The short answer is that identity theft is a crime. Identity theft and identity fraud are terms used to refer to all types of crime in which someone wrongfully obtains and uses another person's personal data in some way that involves fraud or deception, typically for economic gain. There are Web pages that are intended to explain why you need to take precautions to protect yourself from identity theft. Unlike your fingerprints, which are unique to you and cannot be given to someone else for their use, your personal data ­ especially your Social Security number, your bank account or credit card number, your telephone calling card number, and other valuable identifying data ­ can be used, if they fall into the wrong hands, to personally profit at your expense. In the United States and Canada, for example, many people have reported that unauthorized persons have taken funds out of their bank or financial accounts, or, in the worst cases, taken over their identities altogether, running up vast debts and committing crimes while using the victims's names. In many cases, a victim's losses may include not only out-of-pocket financial losses, but substantial additional financial costs associated with trying to restore his reputation in the community and correcting erroneous information for which the criminal is responsible.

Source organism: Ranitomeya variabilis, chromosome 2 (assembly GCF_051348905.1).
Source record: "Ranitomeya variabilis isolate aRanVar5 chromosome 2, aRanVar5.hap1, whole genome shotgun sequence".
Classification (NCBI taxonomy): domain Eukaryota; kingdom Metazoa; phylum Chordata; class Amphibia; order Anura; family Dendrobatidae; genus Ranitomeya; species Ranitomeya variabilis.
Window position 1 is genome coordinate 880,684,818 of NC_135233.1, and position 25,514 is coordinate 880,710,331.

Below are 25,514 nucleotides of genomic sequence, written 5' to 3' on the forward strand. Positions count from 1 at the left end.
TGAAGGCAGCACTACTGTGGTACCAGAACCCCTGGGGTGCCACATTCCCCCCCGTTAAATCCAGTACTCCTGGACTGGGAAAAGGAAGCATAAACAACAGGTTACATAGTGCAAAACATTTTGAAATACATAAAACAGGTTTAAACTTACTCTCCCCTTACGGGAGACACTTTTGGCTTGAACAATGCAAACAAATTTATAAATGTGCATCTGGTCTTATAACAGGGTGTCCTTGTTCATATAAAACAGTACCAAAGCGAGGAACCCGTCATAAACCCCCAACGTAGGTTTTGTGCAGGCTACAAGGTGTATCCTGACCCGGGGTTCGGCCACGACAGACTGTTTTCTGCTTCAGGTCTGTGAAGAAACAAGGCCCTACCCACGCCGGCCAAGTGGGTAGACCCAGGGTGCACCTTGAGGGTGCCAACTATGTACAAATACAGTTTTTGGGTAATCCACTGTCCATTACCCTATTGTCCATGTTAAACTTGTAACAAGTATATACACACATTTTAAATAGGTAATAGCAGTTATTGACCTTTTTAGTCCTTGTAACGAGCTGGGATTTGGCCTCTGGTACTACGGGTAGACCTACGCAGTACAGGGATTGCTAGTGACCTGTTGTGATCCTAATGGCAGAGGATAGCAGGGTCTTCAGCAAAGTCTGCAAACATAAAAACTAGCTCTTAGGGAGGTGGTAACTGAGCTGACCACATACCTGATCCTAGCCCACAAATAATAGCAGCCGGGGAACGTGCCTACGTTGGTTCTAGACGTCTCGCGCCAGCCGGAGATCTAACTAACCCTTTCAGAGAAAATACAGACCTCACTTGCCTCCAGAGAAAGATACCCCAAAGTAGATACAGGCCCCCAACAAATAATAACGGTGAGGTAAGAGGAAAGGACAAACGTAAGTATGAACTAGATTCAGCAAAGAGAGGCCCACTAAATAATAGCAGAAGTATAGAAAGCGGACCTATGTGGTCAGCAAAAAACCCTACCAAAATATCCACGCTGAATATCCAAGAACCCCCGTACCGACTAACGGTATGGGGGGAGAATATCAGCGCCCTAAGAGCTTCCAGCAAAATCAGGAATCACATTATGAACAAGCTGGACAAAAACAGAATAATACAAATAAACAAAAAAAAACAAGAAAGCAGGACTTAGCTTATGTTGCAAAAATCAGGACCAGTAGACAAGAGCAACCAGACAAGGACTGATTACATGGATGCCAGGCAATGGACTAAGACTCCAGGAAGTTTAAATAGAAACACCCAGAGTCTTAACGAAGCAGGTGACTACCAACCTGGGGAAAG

Sun, 11/23/2008 - 01:43 Permalink

This has got to be the only good thing about bad credit -my identity is worhtless for credit purposes! Yeh!

Sun, 11/23/2008 - 01:57 Permalink

thast been a jole around here for a while and I still have to laugh. Credit is very serious business but you are right who in their right mind would want to steal someones credit that is bad...Work on improving yours then keep it monitored closely. I answered your other post the best I could. Hope you seen it.

Sun, 11/23/2008 - 02:01 Permalink

Keep checking back. I personal messaged someone to check out your post to see if I missed anything. She is really good at knowing what to do and has been down the road before.

Sun, 11/23/2008 - 02:52 Permalink

If you are sure that someone has stolen your husband's social security number then you should immediately file a complaint with the Federal Trade Commission. You can file a complaint with the FTC by visiting their website and filling up the complaint form for identity theft and you will become a registered member of identity theft. Next you should report the theft with the police. If you want you can also call up the FTC at 1-877-438-4338.